The following are highlights from today’s Washoe County Board of County Commissioners meeting:
1. Washoe County launches new online public comment platform: Assistant to the County Manager Erick Willrich presented a new tool, SpeakUp, available through Granicus, the county’s public meeting platform, that will allow residents to provide public comment at Board of County Commissioners meetings online. This effort will expand the opportunity to participate in meetings to those who cannot attend in person.
“This allows folks to further address the commission on agenda items and on general public comment. We do have folks who have already participated on this platform,” Chair Alexis Hill said. “Thank you for your leadership on this program, and I’m very excited about this launching. Many of my constituents are not able to make these meetings and they’re excited to now be able to participate in meetings.
E-Comments will be limited to 2,250 characters – the approximate equivalent of three minutes of speech, the limit for public comment in meetings. Commenters will not be able to respond to other comments and can only comment once per item. Those who wish to appear in person to speak during meetings can register to speak through the same portal, eliminating the need to queue up at the meeting and fill out a comment card.
“In reality, this helps us cast the net wider, and we always want to move forward in terms of access and equity,” Commissioner Mariluz Garcia said. “Email, phone, text, now e-Comment: This allows us to hear more and see more and helps us keep our finger on the pulse.”
2. Board approves ARPA grants for 20 community projects and organizations: As Washoe County continues to award grants from its $91 million in federal ARPA funding that was received approximately two years ago, the awards must be approved by the Board of County Commissioners. With today’s 20 grants, $90 million have been awarded out to more than 100 community projects and organizations.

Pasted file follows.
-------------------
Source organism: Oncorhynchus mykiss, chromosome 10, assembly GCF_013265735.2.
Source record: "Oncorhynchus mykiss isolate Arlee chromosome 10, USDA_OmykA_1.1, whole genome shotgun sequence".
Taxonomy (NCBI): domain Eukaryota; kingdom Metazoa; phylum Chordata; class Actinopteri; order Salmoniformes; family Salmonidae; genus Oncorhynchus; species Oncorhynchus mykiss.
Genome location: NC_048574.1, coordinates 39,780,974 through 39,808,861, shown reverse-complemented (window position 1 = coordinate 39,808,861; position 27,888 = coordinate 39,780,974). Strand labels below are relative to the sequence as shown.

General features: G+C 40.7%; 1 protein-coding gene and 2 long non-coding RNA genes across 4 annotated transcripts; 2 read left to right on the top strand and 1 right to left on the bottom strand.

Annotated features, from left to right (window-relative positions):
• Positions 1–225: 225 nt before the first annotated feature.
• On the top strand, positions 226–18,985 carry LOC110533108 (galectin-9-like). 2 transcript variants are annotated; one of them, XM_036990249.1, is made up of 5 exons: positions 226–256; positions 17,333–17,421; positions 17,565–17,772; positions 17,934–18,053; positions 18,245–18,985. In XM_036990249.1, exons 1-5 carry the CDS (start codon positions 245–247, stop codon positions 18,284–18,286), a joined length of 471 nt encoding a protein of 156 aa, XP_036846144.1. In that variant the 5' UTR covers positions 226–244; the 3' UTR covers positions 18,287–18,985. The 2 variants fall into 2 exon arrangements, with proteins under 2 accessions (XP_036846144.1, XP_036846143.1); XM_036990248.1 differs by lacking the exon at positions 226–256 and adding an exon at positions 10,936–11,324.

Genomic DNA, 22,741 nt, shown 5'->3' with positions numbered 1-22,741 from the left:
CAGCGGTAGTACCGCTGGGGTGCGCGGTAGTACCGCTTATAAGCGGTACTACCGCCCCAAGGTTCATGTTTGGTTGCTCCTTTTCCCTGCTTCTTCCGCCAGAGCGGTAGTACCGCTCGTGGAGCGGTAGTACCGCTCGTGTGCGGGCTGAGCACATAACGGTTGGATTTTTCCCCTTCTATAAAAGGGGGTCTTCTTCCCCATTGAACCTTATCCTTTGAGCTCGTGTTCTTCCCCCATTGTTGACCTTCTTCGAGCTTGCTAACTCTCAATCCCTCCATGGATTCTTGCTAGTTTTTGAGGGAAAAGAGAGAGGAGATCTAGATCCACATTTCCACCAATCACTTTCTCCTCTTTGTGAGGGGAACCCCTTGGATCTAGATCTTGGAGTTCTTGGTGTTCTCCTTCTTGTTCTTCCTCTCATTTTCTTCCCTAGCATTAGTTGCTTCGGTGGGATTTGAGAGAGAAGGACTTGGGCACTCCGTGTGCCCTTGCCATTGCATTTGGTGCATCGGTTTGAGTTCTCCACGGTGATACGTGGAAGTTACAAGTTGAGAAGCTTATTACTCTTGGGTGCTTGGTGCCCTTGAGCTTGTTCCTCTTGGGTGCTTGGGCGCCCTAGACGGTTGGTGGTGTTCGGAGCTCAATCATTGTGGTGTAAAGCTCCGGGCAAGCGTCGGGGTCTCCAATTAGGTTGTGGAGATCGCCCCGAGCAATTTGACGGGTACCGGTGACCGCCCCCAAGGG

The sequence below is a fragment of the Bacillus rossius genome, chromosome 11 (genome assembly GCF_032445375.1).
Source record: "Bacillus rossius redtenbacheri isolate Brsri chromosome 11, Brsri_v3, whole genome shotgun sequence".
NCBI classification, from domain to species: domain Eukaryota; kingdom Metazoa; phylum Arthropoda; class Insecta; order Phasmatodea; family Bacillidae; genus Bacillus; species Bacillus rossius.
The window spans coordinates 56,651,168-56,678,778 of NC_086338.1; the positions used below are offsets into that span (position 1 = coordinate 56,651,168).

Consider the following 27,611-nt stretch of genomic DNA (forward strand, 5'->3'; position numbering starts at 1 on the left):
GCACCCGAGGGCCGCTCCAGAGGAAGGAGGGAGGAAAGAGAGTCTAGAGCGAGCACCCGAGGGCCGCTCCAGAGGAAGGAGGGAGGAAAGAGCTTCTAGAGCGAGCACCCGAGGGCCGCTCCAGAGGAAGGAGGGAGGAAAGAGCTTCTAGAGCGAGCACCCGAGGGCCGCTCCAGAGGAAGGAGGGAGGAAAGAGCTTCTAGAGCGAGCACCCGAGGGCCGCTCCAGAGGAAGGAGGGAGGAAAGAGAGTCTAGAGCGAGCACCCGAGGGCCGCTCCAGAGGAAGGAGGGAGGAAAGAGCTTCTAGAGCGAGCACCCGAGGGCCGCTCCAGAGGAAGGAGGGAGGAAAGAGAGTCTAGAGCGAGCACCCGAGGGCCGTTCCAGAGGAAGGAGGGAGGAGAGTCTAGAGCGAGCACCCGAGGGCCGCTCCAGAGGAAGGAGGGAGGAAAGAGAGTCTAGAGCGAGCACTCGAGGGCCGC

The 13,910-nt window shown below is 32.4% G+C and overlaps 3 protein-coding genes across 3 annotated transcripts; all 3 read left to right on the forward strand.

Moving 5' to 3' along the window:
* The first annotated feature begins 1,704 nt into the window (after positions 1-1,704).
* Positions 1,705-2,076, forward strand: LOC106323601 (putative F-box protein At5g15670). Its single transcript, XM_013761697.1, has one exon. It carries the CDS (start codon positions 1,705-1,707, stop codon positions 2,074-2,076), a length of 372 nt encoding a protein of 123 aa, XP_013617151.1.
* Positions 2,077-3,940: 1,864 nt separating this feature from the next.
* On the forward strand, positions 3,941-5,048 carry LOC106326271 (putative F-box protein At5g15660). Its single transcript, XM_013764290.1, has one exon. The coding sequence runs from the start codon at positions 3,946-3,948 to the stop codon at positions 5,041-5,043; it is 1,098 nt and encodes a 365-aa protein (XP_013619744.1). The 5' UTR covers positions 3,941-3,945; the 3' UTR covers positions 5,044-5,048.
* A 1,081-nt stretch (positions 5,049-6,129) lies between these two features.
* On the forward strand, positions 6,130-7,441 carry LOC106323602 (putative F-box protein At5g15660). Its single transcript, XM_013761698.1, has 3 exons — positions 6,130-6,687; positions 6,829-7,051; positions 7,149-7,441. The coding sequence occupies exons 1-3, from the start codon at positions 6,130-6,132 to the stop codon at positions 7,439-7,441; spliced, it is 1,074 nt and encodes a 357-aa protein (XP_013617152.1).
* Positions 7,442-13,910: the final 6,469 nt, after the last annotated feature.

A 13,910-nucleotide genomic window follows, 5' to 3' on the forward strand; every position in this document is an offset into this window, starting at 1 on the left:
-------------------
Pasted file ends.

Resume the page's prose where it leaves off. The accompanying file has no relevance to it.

Today’s tranche of awards total just over $6 million for the following projects:
- $1.5 million to Northern Nevada HOPES, a federally qualified health center, in support of construction of a new public health clinic to provide services in the community
- $1 million to Children’s Cabinet in support of the Oddie Blvd Project to enhance childcare capacity in Washoe County
- Just over $630,000 to Raise the Future in support of the Intensive Recruitment Program for Washoe County foster children and youth
- $500,000 to the Truckee Meadows Fire Protection District in support of expanding its ambulance fleet
- $400,000 to the Tahoe Micro Transit Pilot Project in support of increasing public transit options in North Lake Tahoe
- $350,000 to the Tahoe Lending Locals Project to incentivize Lake Tahoe homeowners to provide long-term rentals to residents rather than short-term vacation rentals
- $314,000 to Community Health Alliance, a federally qualified health center, in support of on-site health care services at the Washoe County Our Place facility
- $250,000 to the Nevada Museum of Art in support of expanding art research and education in the community
- $250,000 to Bristlecone Recovery Center in support of residential treatment services
- $200,000 to ReBuilding Together Northern Nevada in support of rehabilitating homes owned by Washoe County residents with priority to seniors and veteran homeowners
- $200,000 to Keep Truckee Meadows Beautiful in support of cleaning up public lands in Washoe County and educating the public on waste
- $150,000 to the Economic Development Authority of Western Nevada in support of Start-Up Week and entrepreneurship initiatives
- $100,000 to the Truckee River Improvements Project in collaboration with the City of Reno to develop a Truckee River Master Plan and support project implementation
- $75,000 to Incline Village and Crystal Bay Community and Business Association (IVCBA) in support of Incline Mainstreet Initiatives